Philadelphia’s traditional public schools, charters and Catholic schools historically have been rivals.
Now they are receiving $2.5 million over the next three years from the Bill & Melinda Gates Foundation to foster greater collaboration.
The money will be used to:
· Create a yearlong residency program for training urban principals
· Expand Mastery Charter Schools’ existing program for training teacher coaches
· Develop new assessments aligned with the Common Core State Standards in math and English.
Philadelphia was one of seven cities to receive grants totaling $25 million.
The grantees “have moved beyond the question of whether charters or district schools are better and are working together to benefit all students in these communities.” said Vicki Phillips, Director of Education, College Ready for the Gates Foundation, while announcing the grant Wednesday.
Lori Shorr, the chief education officer to Mayor Nutter and the chair of Philadelphia’s Great Schools Compact Committee, said leaders from the city’s three educational sectors have been working to find common ground for almost a year.
“Initially it was, ‘If we were to stop fighting each other and use that energy for something else, what could that look like? What could we learn from each other?'” said Shorr.
The overarching goal of the Great Schools Compact is to eliminate 50,000 so-called “low-performing seats” in Philadelphia by 2017.
The Philadelphia School Partnership convenes the Compact committee and will be the intermediary for the grant. Executive director Mark Gleason said the group will look to an outside consultant to help develop the curriculum and structure of the principal training effort.
“The crux of the program will be a full yearlong residency,” said Gleason. “The aspiring candidate will be in an assistant principal role, learning to be a principal.”
Host schools and mentor principals could come from district, charter, or Catholic schools, said Gleason.
The teacher training effort, meanwhile, aims to scale up Mastery’s existing “Teacher Effectiveness Institute,” which uses a “train-the-trainers” model to prepare teacher coaches.
The goal is to involve 30 coaches in the effort in the first year, said Mastery CEO Gordon.
“One of the assumptions we all share is that a great school means a great teacher in every single classroom,” said Gordon.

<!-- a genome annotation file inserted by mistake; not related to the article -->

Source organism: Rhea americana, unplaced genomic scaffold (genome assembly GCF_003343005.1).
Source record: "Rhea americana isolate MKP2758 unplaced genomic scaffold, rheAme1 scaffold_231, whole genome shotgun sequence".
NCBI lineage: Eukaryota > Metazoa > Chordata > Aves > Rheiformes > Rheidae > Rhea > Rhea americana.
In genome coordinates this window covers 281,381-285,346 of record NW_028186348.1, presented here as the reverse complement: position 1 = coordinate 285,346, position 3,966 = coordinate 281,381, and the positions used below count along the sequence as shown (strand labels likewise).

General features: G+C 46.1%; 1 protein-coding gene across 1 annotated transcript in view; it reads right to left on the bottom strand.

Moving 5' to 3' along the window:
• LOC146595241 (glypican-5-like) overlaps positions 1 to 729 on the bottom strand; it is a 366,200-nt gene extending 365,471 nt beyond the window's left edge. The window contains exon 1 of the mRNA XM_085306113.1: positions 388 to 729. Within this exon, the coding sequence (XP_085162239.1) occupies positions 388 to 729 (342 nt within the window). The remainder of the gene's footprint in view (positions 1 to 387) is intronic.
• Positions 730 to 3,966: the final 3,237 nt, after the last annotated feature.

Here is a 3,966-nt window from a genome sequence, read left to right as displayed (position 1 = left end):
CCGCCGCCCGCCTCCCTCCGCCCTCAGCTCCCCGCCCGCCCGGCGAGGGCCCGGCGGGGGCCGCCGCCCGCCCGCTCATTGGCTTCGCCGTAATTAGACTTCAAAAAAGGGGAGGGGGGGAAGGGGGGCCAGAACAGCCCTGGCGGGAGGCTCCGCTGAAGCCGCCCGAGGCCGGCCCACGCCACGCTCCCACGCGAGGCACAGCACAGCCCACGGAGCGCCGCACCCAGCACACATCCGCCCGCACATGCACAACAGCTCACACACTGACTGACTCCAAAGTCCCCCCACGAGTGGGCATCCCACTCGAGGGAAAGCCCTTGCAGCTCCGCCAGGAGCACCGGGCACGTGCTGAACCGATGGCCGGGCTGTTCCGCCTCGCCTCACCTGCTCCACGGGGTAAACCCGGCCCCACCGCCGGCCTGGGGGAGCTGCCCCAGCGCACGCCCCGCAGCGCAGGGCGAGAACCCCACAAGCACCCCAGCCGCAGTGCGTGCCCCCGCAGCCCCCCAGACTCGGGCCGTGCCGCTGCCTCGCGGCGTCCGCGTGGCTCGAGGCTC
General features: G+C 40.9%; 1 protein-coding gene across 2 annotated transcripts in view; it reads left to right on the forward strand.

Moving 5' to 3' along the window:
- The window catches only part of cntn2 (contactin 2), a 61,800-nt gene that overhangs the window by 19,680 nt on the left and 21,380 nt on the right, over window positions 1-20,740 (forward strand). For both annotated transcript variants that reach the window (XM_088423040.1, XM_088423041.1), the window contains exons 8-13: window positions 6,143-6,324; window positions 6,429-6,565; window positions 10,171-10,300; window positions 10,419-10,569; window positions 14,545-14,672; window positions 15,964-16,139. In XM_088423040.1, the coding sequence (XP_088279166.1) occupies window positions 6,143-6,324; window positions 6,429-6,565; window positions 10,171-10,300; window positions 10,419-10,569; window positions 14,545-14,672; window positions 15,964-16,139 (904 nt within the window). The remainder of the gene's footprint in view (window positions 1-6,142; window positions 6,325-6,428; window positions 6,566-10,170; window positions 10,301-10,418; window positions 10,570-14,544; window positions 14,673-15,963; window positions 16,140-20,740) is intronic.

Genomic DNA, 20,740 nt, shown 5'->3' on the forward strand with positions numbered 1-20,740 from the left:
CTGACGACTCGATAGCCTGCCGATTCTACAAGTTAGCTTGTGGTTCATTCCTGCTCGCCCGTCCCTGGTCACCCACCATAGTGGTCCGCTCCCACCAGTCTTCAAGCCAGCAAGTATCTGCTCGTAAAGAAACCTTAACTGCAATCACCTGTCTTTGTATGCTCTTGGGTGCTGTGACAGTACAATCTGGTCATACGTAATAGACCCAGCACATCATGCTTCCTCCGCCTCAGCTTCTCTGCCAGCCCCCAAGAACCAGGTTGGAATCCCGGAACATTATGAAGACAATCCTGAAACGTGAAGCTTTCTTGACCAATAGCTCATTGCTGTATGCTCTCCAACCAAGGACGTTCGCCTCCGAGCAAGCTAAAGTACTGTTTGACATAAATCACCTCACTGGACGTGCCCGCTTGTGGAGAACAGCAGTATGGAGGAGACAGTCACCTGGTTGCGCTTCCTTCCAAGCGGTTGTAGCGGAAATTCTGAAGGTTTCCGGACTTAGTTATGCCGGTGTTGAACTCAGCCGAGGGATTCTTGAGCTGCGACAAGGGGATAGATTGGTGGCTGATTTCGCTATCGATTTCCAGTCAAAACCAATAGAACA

He described the purpose of the institute, which is already funded by Gates, as “describing what good teaching is, then providing the resources and support to teachers and administrators to make sure that every teacher can rise to that standard.”
That could include guidebooks, videos, coaches, and other materials and supports.
Officials have previously said that the compact will allow them to pool resources to purchase jointly benchmark test items aligned to the Common Core, rather than each party having to purchase or develop them separately.
Officials said they also remain committed to trying out next fall a universal enrollment system for high schools. That effort, however, will not be funded by the Gates grant.
The other cities receiving awards from the foundation are Boston, Massachusetts; Denver, Colorado; Hartford, Connecticut; New Orleans, Louisiana; New York City; and Spring Branch, Texas.
Phillips of the Gates Foundation touted Mayor Michael Nutter’s leadership and the involvement of the Archdiocese of Philadelphia as reasons why Philadelphia’s compact stood out. Boston is the only other grantee where Catholic schools are involved.
“We think you have an opportunity here to set such an important example for the rest of the country,” said Phillips.
Leaders from across the Philadelphia education community attended the event.
“We have a lot to gain through this collaboration, and we also have much that we feel we can contribute,” said district Superintendent William Hite. “We feel like we have great teachers and leaders across this district.”
Charter school leaders Lawrence Jones (Richard Allen), Naomi Booker (Global Leadership), and David Rossi (Nueva Esperanza) were also on hand.
Even Mayor Nutter, currently traveling in China, made an appearance via a prerecorded video.
“The Great Schools Compact…has been working tirelessly to improve the quality of education all across the city of Philadelphia,” said Nutter.
“I know that this investment will bring all of us one step closer to our goal of building a system of great schools for the benefit of every Philadelphia student.”
This story is the product of a partnership in education reporting between WHYY/NewsWorks and the Public School Notebook.